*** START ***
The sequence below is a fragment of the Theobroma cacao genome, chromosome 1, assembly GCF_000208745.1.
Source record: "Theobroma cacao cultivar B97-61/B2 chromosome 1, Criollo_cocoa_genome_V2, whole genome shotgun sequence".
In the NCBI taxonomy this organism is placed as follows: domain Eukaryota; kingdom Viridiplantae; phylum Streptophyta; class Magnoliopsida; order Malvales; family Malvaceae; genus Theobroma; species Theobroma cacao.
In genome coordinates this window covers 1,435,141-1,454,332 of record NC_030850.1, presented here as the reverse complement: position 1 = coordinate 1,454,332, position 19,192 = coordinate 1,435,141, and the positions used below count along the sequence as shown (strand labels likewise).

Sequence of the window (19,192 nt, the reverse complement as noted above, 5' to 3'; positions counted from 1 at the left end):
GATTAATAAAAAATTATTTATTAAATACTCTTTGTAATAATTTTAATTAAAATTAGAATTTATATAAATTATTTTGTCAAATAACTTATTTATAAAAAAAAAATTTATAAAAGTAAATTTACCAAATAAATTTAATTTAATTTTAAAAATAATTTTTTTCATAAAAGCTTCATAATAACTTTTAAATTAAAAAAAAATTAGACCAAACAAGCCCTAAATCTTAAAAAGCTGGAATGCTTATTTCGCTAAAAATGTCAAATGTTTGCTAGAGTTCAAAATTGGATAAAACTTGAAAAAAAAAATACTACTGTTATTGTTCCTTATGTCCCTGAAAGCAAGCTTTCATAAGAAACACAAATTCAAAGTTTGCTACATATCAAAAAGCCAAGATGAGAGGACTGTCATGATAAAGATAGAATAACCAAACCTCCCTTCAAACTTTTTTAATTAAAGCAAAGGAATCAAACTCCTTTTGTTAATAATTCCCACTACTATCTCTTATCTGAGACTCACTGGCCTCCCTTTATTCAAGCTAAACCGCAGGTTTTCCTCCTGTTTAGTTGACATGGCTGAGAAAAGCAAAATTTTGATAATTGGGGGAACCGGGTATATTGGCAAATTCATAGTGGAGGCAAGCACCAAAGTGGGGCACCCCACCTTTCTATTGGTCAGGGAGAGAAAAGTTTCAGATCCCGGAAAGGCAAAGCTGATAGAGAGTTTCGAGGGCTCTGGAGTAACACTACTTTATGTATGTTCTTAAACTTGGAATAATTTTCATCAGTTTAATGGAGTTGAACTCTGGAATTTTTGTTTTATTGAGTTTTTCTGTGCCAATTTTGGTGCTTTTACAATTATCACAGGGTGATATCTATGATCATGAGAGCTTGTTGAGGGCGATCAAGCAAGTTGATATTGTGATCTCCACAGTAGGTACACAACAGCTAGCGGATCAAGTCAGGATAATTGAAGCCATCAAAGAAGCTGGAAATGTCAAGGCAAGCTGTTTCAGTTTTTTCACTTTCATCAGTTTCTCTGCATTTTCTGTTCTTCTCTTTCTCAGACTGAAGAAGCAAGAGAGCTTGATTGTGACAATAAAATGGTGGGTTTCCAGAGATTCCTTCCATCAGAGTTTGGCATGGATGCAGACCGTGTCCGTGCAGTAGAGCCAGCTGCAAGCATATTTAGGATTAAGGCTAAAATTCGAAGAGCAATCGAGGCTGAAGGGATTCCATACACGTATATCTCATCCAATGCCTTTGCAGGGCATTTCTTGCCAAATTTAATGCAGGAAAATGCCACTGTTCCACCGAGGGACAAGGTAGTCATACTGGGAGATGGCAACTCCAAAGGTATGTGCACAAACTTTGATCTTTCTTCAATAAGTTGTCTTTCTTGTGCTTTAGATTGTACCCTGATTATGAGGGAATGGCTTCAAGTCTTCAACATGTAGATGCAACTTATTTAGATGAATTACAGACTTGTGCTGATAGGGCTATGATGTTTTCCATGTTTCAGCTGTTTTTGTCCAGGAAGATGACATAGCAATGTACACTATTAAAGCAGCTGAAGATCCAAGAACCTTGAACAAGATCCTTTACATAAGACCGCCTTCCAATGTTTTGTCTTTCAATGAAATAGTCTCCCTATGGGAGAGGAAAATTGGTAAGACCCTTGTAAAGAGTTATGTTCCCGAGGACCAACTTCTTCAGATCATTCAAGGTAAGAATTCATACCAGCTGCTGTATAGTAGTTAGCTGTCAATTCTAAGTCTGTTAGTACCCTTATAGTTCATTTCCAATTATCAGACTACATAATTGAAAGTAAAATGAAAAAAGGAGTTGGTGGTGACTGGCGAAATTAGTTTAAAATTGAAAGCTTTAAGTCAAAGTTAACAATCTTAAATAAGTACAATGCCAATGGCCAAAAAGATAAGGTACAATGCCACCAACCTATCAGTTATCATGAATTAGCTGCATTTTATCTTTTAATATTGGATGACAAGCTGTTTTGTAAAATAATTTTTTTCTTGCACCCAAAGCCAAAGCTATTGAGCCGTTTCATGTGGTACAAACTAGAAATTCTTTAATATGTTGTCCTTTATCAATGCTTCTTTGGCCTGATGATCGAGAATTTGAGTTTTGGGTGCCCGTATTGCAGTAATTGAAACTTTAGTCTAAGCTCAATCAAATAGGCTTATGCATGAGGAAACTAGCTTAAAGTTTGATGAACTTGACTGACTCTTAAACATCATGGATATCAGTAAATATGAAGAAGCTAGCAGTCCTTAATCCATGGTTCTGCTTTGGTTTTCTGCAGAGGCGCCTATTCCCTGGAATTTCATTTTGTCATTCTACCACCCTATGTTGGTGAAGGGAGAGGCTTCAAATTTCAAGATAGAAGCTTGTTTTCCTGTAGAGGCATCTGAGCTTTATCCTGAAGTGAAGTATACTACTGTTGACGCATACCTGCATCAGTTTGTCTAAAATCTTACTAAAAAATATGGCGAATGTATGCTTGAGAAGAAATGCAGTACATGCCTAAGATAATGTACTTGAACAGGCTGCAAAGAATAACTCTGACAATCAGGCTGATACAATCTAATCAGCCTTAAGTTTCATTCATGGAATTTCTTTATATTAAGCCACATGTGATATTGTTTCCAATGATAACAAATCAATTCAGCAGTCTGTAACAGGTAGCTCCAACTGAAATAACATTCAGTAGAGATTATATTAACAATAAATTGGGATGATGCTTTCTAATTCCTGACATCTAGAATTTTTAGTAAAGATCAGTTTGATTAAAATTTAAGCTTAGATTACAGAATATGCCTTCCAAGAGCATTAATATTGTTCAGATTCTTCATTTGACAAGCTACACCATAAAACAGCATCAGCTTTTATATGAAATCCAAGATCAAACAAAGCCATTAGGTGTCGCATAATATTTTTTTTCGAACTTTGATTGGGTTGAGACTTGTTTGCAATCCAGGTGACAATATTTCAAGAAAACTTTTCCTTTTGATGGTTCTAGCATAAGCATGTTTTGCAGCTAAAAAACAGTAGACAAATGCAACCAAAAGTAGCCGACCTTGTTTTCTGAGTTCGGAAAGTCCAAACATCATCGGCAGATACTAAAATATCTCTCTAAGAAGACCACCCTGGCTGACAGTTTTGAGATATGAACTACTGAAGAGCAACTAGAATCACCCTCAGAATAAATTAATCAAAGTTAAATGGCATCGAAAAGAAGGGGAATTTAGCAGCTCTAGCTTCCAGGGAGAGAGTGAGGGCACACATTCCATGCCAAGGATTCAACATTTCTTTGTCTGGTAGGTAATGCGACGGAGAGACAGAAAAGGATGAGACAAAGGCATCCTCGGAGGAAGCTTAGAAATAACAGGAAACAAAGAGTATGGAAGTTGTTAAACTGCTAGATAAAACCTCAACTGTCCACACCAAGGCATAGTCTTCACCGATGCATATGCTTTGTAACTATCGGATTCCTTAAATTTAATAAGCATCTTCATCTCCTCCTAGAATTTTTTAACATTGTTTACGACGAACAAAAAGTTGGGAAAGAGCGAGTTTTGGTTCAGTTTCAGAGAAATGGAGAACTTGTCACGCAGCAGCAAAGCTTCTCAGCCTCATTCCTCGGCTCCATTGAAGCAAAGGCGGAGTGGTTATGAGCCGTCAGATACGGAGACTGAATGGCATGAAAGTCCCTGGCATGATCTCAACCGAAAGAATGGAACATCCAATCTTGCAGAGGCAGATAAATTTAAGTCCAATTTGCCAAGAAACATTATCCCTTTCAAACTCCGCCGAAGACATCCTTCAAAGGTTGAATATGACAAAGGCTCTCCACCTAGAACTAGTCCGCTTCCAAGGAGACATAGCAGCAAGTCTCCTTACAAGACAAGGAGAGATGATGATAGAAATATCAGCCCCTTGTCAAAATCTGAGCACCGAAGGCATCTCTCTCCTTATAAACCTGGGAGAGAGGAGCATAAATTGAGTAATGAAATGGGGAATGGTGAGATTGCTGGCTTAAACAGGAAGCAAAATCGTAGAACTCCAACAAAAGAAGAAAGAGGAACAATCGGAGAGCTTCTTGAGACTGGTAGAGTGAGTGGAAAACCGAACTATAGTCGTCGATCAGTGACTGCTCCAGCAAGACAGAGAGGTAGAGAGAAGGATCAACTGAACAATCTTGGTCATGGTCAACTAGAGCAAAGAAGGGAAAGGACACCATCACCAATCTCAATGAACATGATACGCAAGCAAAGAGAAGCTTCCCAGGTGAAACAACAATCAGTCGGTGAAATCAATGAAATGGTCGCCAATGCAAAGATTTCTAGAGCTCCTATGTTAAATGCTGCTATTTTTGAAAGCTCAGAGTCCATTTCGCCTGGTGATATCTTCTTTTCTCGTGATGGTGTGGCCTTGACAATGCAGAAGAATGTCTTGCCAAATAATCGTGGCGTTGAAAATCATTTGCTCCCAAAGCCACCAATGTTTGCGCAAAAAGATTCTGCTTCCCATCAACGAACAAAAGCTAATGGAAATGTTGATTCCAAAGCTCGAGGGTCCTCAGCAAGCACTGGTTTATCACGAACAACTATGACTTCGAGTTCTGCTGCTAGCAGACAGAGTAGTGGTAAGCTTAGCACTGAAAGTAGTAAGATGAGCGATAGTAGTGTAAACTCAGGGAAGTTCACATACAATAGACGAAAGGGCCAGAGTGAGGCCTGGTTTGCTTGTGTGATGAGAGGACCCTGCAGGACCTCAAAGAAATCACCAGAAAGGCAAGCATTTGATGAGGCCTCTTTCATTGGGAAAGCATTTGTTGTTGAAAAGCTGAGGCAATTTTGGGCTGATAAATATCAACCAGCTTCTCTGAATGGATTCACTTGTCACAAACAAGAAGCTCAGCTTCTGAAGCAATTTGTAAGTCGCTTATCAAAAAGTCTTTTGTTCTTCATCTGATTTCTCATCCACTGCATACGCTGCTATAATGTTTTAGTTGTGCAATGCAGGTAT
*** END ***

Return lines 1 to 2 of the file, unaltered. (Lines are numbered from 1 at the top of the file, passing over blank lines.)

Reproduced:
The sequence below is a fragment of the Theobroma cacao genome, chromosome 1, assembly GCF_000208745.1.
Source record: "Theobroma cacao cultivar B97-61/B2 chromosome 1, Criollo_cocoa_genome_V2, whole genome shotgun sequence".